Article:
Published and curated from SlashFilm Read More
1939’s “Mr. Smith Goes To Washington” made James Stewart a star. And it’s a good thing, too, considering how committed the actor was to the role of Senator Jefferson Smith. No further example is needed than the Filibuster scene, which necessitated a doctor be on-hand after Stewart requested a physician give him mercury dichloride to induce a sore throat and make his protracted speech and the resulting exhaustion more believable.
But if realistic exhaustion was what Stewart was after, he need only have turned to the film’s director. Frank Capra was arguably the biggest filmmaker in Hollywood in the late 1930s, and had established a solid reputation as something of a perfectionist. Gregory Peck would later call Capra, “a very strong, determined, hands-on director,” which was, in reality, putting it mildly. According to TCM, the Oscar-winning director paid fastidious attention to recreating the US Senate chamber on Columbia’s soundstages — making a trip to Washington D.C. and asking cameraman Joe Walker to shoot backgrounds, and a “still-photo crew to photograph the thousand and one details of the Senate — walls, doorknobs, chandeliers, etc. — with a yardstick in each shot as a dimension parameter for the studio set builders.”
Having ensured his sets were as realistic as they could be, Capra needed some stars for his big political comedy drama. And for his “callow, hayseed Senator” he cast “solely by instinct,” recruiting Stewart on-loan from MGM. Capra had previously worked with the actor on his 1938 romantic comedy “You Can’t Take It With You,” where the pair got along well. And “Mr. Smith” was to be no different — even if Capra did make his star break one of his personal acting rules in the process.
Take After Take
Frank Capra is known for championing idealism and courage in his films, but beyond relying on these grand themes to define his work, he also had a perfectionist streak that caused him to pore over every detail of whatever project he was working on. According to Roy Pickard’s “Jimmy Stewart: A Life In Film,” with “Mr. Smith,” Stewart would discover just how committed Capra was to getting things right, right down to watching, “rushes and rushes, and yet more rushes.”
At MGM, Stewart had made a point of staying away from the daily rushes — the footage shot that day — preferring not to let his performances get swayed by watching himself during filming. Now, on loan to Columbia and under Capra’s weighty influence, Stewart would break that personal rule after being offered a ride home by the director and the chance to watch the dailies in his private projection room:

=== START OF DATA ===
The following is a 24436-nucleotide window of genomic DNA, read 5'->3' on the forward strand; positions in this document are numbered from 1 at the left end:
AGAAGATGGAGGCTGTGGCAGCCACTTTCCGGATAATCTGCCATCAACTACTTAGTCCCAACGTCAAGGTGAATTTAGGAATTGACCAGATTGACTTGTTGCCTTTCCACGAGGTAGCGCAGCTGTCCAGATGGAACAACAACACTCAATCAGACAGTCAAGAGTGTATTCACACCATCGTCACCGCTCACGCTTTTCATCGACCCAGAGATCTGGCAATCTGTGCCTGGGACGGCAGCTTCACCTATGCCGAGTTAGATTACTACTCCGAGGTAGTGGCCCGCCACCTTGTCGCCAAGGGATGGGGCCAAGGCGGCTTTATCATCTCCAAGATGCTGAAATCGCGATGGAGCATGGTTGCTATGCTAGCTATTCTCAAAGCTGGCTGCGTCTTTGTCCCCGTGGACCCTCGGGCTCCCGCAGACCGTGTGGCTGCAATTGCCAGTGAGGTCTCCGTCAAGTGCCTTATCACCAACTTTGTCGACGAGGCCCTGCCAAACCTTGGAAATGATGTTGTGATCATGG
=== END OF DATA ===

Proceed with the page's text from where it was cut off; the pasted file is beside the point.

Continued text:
“The first time I stopped off at Capra’s house I was there an hour and forty minutes. There was take after take, from every angle. He really covered himself. Every scene from every angle. Well, I didn’t stay to the end.”
Stewart was given a striking insight into his director’s perfectionism in these moments, quickly learning that while he, too, was committed, it wasn’t in the same way as Capra:
“The next night it was clearly going to be even longer! After an hour I turned to Frank. He was fast asleep. Well, I didn’t wake him or anything. I waited through the whole thing, but at last I said: ‘Frank, I got sort of against rushes at Metro. If it’s all right with you I don’t think I want to see anymore.'”
Stewart Swore Off Watching Rushes For Decades
“When I was in a scene, the only person I could look at was myself. I wouldn’t have any idea how the scene played, or whether it worked, because I’d be thinking, ‘They had another shot that was better – why didn’t they use that one?’ Or ‘Why do they let me talk so slow? And why do they show me scratching my nose?'”
Stewart was clearly uncomfortable with watching himself in general, and it seems that his experience in Capra’s private screening room only made that worse. He went on to explain in his 1987 interview that he, “never went to sneak previews” and hadn’t, “gone to see the daily rushes in 50 years.” It seems that final hour spent with the “Mr. Smith” dailies was likely the last time Stewart would transgress his personal rule, staying away from rushes for the rest of his career.
All of which makes sense considering he’s known for eschewing much of the glitz and glamor that comes with a life of celebrity — preferring instead to maintain his dignified everyman allure even while becoming one of the biggest stars in Hollywood. Refusing to watch himself on-screen just adds to that image of Stewart as the morally upstanding leading man who somehow resists the trappings of celebrity.
Read this next: 15 Best Films Of The 1930s
The post James Stewart Broke His Own Long-Standing Rule For Frank Capra’s Mr. Smith Goes To Washington appeared first on /Film.